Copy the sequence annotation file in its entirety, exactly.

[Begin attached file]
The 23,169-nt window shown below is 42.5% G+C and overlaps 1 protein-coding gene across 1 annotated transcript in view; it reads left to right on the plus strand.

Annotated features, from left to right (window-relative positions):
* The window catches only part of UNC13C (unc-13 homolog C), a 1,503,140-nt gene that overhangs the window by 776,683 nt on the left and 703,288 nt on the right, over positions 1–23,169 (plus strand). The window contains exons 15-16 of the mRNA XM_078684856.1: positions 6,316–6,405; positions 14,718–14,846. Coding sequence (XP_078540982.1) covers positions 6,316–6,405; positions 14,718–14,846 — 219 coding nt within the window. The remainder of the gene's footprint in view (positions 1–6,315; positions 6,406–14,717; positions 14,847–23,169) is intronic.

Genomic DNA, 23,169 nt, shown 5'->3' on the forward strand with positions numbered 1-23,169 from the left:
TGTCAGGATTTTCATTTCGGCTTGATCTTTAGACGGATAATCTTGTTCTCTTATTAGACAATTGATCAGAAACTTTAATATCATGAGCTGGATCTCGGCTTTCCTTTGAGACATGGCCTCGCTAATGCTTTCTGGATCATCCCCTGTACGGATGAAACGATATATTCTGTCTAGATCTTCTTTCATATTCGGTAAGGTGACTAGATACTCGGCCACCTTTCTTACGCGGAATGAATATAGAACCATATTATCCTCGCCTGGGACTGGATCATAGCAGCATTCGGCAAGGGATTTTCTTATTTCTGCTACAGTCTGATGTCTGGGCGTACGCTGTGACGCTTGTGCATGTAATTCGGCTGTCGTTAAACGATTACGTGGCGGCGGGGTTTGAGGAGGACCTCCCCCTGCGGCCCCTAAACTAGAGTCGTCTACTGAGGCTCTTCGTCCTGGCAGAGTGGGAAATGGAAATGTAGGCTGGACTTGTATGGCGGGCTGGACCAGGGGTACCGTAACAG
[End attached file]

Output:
The 23,169-nt window shown below is 42.5% G+C and overlaps 1 protein-coding gene across 1 annotated transcript in view; it reads left to right on the plus strand.

Annotated features, from left to right (window-relative positions):
* The window catches only part of UNC13C (unc-13 homolog C), a 1,503,140-nt gene that overhangs the window by 776,683 nt on the left and 703,288 nt on the right, over positions 1–23,169 (plus strand). The window contains exons 15-16 of the mRNA XM_078684856.1: positions 6,316–6,405; positions 14,718–14,846. Coding sequence (XP_078540982.1) covers positions 6,316–6,405; positions 14,718–14,846 — 219 coding nt within the window. The remainder of the gene's footprint in view (positions 1–6,315; positions 6,406–14,717; positions 14,847–23,169) is intronic.

Genomic DNA, 23,169 nt, shown 5'->3' on the forward strand with positions numbered 1-23,169 from the left:
TGTCAGGATTTTCATTTCGGCTTGATCTTTAGACGGATAATCTTGTTCTCTTATTAGACAATTGATCAGAAACTTTAATATCATGAGCTGGATCTCGGCTTTCCTTTGAGACATGGCCTCGCTAATGCTTTCTGGATCATCCCCTGTACGGATGAAACGATATATTCTGTCTAGATCTTCTTTCATATTCGGTAAGGTGACTAGATACTCGGCCACCTTTCTTACGCGGAATGAATATAGAACCATATTATCCTCGCCTGGGACTGGATCATAGCAGCATTCGGCAAGGGATTTTCTTATTTCTGCTACAGTCTGATGTCTGGGCGTACGCTGTGACGCTTGTGCATGTAATTCGGCTGTCGTTAAACGATTACGTGGCGGCGGGGTTTGAGGAGGACCTCCCCCTGCGGCCCCTAAACTAGAGTCGTCTACTGAGGCTCTTCGTCCTGGCAGAGTGGGAAATGGAAATGTAGGCTGGACTTGTATGGCGGGCTGGACCAGGGGTACCGTAACAG